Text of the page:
How did the central banks find themselves holding the torch that keeps the shadow banks in existence? Leon Wansleben throws some light.
You are likely to read this piece at a time when numerous other articles return to the collapse of Lehman Brothers as the most iconic, single most consequential event of “the worst banking crisis the world has ever witnessed”.  But in autumn 2008, more or less coinciding with Lehman’s fall, another, less publicised, similarly consequential event took place: the Bank of England decided that it would turn its ad-hoc support for distressed financial institutions and failing markets into permanent policy. 
After a year of reluctance and internal conflict following the failure of Northern Rock, governor of the Bank of England, Mervyn King, and colleagues had come around to endorse a new version of the bank’s role as lender of last resort – that is, as the ultimate provider of liquidity for the banking sector in times of market turmoil.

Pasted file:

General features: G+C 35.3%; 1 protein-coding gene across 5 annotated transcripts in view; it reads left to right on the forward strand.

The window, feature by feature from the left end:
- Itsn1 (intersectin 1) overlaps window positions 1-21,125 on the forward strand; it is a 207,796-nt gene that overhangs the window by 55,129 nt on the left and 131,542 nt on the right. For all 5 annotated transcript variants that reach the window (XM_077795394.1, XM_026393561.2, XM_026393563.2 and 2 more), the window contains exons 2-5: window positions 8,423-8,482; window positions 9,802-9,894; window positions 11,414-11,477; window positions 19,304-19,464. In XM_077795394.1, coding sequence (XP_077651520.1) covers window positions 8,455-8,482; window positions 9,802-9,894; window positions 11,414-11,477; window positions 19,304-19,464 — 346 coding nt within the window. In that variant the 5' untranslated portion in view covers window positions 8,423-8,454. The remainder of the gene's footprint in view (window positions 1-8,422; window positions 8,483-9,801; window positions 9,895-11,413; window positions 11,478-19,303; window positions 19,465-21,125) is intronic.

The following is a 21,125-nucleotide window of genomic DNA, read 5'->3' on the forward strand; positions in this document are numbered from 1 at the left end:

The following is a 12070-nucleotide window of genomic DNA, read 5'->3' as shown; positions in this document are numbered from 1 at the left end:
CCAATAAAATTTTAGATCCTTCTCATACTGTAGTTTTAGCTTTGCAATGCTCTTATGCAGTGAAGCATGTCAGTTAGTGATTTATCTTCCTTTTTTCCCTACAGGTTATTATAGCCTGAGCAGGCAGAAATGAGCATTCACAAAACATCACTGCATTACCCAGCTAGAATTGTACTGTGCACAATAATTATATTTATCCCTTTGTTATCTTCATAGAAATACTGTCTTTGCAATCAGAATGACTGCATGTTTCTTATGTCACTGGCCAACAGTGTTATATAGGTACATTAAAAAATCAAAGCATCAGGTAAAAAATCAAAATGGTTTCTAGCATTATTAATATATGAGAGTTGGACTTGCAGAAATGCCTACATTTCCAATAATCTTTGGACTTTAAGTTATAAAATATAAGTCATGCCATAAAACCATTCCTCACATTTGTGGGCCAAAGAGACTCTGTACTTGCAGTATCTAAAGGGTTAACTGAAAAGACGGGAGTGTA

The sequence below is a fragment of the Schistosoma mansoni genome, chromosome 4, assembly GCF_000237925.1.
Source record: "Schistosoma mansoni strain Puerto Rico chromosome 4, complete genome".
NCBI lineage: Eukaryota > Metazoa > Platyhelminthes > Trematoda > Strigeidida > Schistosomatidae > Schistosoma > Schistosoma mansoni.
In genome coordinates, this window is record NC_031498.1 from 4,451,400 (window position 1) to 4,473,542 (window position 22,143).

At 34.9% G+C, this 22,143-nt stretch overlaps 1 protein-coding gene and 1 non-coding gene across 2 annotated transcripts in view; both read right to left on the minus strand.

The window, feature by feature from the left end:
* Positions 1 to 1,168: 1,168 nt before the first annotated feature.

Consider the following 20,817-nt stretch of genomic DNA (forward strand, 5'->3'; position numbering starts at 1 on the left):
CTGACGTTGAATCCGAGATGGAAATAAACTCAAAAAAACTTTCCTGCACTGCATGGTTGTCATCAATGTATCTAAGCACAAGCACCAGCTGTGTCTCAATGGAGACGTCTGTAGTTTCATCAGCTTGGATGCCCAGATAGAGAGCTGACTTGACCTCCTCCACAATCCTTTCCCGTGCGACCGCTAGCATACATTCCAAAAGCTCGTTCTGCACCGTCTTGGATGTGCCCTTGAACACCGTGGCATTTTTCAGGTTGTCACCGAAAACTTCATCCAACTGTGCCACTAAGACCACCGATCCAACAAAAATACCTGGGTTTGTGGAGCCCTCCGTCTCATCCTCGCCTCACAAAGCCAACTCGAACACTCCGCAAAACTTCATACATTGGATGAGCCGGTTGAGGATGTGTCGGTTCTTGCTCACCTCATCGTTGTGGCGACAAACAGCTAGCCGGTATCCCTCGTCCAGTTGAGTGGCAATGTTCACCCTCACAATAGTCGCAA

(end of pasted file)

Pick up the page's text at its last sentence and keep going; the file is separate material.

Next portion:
I return to this decision because it marks an important step in re-defining the relationships between central banking and financial markets, not just for a situation like Lehman’s fall and all that followed, but for decades to come.
Through its commitment for permanent liquidity support, the central bank would become ever more closely intertwined with finance. Federal Reserve rate cuts in the 1990s under its then chairman, Alan Greenspan, were made to shore up liquidity in times of crisis. Those interventions spawned the infamous “Greenspan puts” – options that shielded investors from their risk taking strategies – which have now become acknowledged, permanent feature of public policy.